I like change…yes, I said that. I know change can be tough on some, but change can be good, too.  I look at “change” as “opportunity”…you can redecorate!  See how I kept that not too deep and on focus here?  I do tend to change focus when I’m writing (or thinking, or talking), I know.  My point is: each season brings a reason for change.  The weather changes. Our clothes change. And our decorations should, too.

Let’s get real…do you really want to see ghosts and goblins or Frosty the Snowman in April?

It’s December. On one hand, I can’t believe it! Time goes by so quickly. On the other hand, it’s Christmas decorating time!  Let me remind you, who have not followed until recently:  We have spent the last 13 years away from our Pittsburgh roots.  Most years, we came back to PA for Christmas. I didn’t spend much time putting up decorations for the holiday when we weren’t going to be there to enjoy them.  I did put a wreath on the door, but stockings were not hung by the (electric) chimney with care, and we did not put up a tree (unless you count the few lights and ornaments I haphazardly hung on the artificial palm tree in the corner of the living room?)  So, here we are home again, and I want to decorate! We downsized (again) and the question was:  Where do we put a tree?  We just finally got settled after moving, unpacking, and arranging furniture several times.  Now I needed to rearrange to accommodate a Christmas tree?

Let’s get real….Yes!  I said, “I want a real tree!” And, not a pre-cut tree or an artificial tree (even though some look really real now – it’s amazing!)

In our Christmases past, we would go to the local tree farm to cut down our own tree. They have saws, twine, and people to help you, if you need them.  We would dress for the weather (mostly snowy and cold) and head out on this holiday adventure of finding the “perfect” tree.  I learned over those years that my vision of “perfect” was quite different from my husband’s.  I wanted soft needles, lots of branches for ornaments to hang (not lay), and just tall enough that putting the angel on top required some acrobatic effort or a lift of a child at a safe height.  I was willing to hike into the depths of the farm to find it.  My husband saw the first tree that looked about the right height and thought if you turned the bare side to the wall, no one will see it anyway.  Go big, cut short, turn, and adjust decorations – perfect!  I came to understand that it wasn’t the tree that he envisioned, it was the warmth of the inside; and the sooner, the better.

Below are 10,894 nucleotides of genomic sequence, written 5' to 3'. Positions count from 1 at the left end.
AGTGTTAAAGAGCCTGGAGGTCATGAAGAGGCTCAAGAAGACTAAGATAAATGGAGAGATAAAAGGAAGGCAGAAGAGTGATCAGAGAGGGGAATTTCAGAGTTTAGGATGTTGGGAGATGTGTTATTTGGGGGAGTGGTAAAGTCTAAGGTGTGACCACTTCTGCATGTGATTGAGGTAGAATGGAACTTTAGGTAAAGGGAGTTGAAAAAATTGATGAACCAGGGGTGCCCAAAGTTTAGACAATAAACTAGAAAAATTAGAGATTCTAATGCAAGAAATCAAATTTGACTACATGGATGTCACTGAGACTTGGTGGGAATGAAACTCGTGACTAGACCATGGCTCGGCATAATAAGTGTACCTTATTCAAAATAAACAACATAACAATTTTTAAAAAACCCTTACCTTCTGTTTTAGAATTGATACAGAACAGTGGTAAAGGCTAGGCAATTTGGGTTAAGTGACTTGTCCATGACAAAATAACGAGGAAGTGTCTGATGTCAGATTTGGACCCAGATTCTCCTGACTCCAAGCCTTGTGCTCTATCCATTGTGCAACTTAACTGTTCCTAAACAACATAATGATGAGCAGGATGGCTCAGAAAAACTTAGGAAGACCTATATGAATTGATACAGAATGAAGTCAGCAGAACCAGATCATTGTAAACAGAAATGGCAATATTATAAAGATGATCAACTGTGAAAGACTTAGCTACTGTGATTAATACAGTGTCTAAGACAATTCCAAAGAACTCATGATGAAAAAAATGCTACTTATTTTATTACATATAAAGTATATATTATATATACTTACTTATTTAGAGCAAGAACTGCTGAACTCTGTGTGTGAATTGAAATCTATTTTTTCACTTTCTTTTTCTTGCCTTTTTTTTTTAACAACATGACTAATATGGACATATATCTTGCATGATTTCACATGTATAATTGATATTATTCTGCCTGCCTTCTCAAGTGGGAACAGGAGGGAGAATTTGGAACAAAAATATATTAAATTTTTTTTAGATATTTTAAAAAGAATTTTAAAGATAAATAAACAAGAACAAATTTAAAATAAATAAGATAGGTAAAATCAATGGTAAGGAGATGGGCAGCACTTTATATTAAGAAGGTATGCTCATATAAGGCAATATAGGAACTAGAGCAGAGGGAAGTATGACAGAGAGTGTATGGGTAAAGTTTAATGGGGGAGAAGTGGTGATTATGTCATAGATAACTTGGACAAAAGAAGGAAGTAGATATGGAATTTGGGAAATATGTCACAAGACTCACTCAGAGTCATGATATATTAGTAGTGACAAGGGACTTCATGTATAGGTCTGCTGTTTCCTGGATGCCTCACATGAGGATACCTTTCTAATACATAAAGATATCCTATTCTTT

Let’s get real…who moves from a warm beach town back to snowy Pittsburgh?

We do. We did. And it’s Christmastime in the city – Pittsburgh!  Ring-a-ling!  Soon it will be Christmas day!  My husband understands the importance of being home (it’s where my heart is), and he understands the importance of traditions (tree cutting, even when it’s cold), and he understands the adventure of this life we do together (he cuts, and I decorate), and he does it all because…

Let’s get real…he LOVES me! We are “blended and happy” through all the seasons.

Merry Christmas!
And may all your wishes be REAL!

24991013_10212839726382450_6068898028934403238_n

Home is Where Your Heart is . . .

Where is Your Heart?

I love the beach, the relaxed life it offers. It’s my go-to spot to pray, walk, talk to myself (I do that), pick up shells, appreciate God’s beautiful creations of sunrise, waves,  sand, and creatures. It’s been our home for the past 13 years, and I have enjoyed the opportunities of daily walks, pleasant weather (well, summers are hot), casual lifestyle, and playing “tourist” throughout the area.

The move was an “empty nest” decision.  We sent the last child to college and moved to the beach.  Over the past 13 years, they have married, made their homes in PA, particularly the Pittsburgh area (our hometown), and have blessed us with grandchildren.

It’s those precious children and their parents who have my heart! Spending time with them is magical, and I want to have more of it. Traveling is fun at times; it’s always an adventure. Having a birthday, a holiday, a special event to attend . . . we travel back “home.”

If home is where the heart is, my heart is in Pittsburgh, and I want to call it home once again!